The Access Programme is not widely recognised across the campus. In fact, I found myself educating fellow students about the programme, some of whom initially wondered if it was “like tap dancing”. Of course, there are misconceptions surrounding the Access Programme. We face prejudiced opinions from traditional students, some of whom think it is an “easy” route into Trinity. In fact, it is anything but easy. We work as diligently as anybody else. I often found myself staying late in college to study, both during the week and on weekends. In my opinion, the Access Programme was more demanding than the Leaving Certificate, as the flow of assignments was constant.
I struggled upon finishing the Access Programme and entering Trinity as a Senior Freshman. The cultural dynamics were a shock to my system that left me feeling self-conscious about where I came from and how I spoke. I contemplated speaking differently than I usually would, out of fear of being judged for not speaking as elegantly as other students. I remained silent during our first encounter with organ donor remains, afraid to ask questions or to offer any input.
Although I am proud to be a foundation course student, I was hesitant to mention that I came into Trinity via the Access Route because of the preconceived belief that we do not deserve to be here. I feared I would be perceived as unintelligent or less capable than other students. I was anxious that I would have to work twice as hard as every other student to prove that I belong here just as much as they do.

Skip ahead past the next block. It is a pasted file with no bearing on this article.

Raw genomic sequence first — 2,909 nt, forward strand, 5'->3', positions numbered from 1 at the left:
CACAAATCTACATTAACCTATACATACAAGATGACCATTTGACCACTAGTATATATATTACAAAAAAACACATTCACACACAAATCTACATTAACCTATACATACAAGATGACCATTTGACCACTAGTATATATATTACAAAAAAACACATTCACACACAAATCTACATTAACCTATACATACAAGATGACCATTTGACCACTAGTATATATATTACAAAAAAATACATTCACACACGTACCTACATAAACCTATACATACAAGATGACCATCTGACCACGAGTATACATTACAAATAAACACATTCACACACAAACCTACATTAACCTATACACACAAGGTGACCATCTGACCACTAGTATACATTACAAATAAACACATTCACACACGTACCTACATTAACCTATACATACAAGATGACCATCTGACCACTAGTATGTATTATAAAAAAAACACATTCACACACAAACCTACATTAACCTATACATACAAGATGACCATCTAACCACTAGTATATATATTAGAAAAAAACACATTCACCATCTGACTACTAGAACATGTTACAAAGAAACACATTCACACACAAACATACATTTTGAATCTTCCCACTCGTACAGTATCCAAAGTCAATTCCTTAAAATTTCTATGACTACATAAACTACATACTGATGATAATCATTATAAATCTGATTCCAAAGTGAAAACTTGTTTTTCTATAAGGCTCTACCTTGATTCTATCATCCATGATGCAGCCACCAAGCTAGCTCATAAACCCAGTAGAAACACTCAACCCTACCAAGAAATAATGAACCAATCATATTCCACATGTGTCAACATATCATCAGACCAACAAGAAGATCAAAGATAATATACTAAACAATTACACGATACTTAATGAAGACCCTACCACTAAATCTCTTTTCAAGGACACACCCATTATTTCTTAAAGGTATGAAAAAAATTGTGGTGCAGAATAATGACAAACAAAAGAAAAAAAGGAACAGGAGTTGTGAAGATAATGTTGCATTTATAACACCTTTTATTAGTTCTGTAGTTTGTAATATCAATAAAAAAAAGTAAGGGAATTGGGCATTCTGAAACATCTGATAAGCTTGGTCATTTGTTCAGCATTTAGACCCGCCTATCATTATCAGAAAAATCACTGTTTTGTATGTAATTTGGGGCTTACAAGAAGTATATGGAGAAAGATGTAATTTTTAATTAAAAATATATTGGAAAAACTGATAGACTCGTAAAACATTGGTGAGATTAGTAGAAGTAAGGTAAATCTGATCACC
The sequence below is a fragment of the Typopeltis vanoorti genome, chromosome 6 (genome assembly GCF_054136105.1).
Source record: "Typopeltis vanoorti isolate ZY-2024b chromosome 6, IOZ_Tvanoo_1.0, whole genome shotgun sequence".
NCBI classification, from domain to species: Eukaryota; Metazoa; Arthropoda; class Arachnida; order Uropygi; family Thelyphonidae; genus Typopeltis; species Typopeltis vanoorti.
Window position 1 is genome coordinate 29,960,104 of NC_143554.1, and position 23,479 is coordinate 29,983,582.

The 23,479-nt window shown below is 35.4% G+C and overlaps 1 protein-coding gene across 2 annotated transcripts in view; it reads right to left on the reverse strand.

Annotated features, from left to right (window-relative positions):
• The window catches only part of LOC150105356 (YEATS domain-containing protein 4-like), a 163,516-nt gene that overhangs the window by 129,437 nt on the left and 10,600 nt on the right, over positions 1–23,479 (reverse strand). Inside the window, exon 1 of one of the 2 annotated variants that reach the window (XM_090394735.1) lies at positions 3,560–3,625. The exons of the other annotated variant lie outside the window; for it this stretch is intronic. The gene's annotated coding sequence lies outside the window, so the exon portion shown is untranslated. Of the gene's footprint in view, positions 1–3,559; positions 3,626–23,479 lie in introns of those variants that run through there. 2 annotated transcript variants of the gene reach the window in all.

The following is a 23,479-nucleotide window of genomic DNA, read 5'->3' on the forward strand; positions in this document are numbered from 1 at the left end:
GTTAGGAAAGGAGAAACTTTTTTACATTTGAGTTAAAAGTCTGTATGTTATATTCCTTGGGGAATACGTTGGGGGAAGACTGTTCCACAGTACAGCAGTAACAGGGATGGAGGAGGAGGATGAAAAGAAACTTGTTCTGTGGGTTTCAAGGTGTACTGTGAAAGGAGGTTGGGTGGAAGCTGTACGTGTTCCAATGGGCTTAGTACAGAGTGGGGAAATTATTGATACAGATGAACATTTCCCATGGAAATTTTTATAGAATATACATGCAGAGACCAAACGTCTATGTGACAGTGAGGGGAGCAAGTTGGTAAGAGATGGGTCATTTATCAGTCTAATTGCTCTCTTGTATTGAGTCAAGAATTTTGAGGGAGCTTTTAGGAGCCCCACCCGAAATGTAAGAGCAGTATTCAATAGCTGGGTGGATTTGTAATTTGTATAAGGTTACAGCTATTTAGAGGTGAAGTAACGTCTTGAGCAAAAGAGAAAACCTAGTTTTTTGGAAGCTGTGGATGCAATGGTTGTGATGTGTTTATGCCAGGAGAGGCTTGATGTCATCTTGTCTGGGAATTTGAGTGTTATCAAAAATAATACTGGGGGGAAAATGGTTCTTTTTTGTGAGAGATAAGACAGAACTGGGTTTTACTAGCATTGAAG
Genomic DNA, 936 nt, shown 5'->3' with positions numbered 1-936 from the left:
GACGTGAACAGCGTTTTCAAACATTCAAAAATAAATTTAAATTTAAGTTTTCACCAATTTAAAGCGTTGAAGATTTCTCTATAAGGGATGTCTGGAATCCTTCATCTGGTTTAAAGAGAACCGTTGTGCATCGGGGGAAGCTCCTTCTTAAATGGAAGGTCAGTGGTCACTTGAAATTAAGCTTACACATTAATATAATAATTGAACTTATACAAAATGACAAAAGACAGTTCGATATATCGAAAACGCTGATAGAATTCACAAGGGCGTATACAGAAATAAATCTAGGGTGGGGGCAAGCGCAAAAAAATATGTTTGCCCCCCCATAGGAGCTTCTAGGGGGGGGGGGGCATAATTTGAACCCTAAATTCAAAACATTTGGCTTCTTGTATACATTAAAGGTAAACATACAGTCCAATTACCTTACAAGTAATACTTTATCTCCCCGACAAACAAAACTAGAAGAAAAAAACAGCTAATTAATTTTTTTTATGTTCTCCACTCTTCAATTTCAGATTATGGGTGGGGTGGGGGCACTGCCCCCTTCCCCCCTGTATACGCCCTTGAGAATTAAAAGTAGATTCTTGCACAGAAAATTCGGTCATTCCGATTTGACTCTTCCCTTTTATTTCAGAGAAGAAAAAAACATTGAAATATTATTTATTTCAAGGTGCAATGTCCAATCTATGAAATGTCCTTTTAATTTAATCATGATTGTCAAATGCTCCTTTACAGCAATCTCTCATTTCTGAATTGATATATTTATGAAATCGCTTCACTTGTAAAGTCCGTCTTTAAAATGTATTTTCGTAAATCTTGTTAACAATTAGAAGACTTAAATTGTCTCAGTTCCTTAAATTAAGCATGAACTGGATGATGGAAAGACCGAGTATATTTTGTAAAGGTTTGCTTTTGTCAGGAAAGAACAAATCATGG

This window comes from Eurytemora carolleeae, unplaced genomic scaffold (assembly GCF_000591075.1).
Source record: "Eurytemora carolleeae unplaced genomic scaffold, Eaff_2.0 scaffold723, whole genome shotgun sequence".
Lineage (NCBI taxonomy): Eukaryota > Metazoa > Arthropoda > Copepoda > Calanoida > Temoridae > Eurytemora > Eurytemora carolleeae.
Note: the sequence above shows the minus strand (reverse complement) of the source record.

These were misconceptions on my part. As I mentioned above, there is a stigma associated with TAP which leads to barriers that must be overcome. Despite my apprehension, I have yet to be judged on my accent. My capabilities have not been doubted.
However, I am aware of situations where other TAP students were subject to prejudice. Some have been frowned upon because of how they spoke. Some have been scornfully branded as a “TAP student”, which leads to difficulty in making friends. Although I personally have not experienced this, I am completely outraged when I hear of it. That ignorance is appalling. Yet, as unacceptable as this is, only a fraction of the population of Trinity criticise students for entering through the Access Programme.
Being a Trinity student is about working hard, having a passion for what you do, and being determined to succeed – characteristics which describe both TAP and traditional students.
The truth is, there are not many differences between Access students and other students. A large proportion of traditional students do not fit the negative stereotype of Trinity. This view is extremely outdated. I have realised that a lot of traditional Trinity students come from modest families and share our fears. The way in which a student enters Trinity does not matter. How privileged one is, who their family is and where they come from is not what being a Trinity student is about. Being a Trinity student is about working hard, having a passion for what you do, and being determined to succeed – characteristics which describe both TAP and traditional students.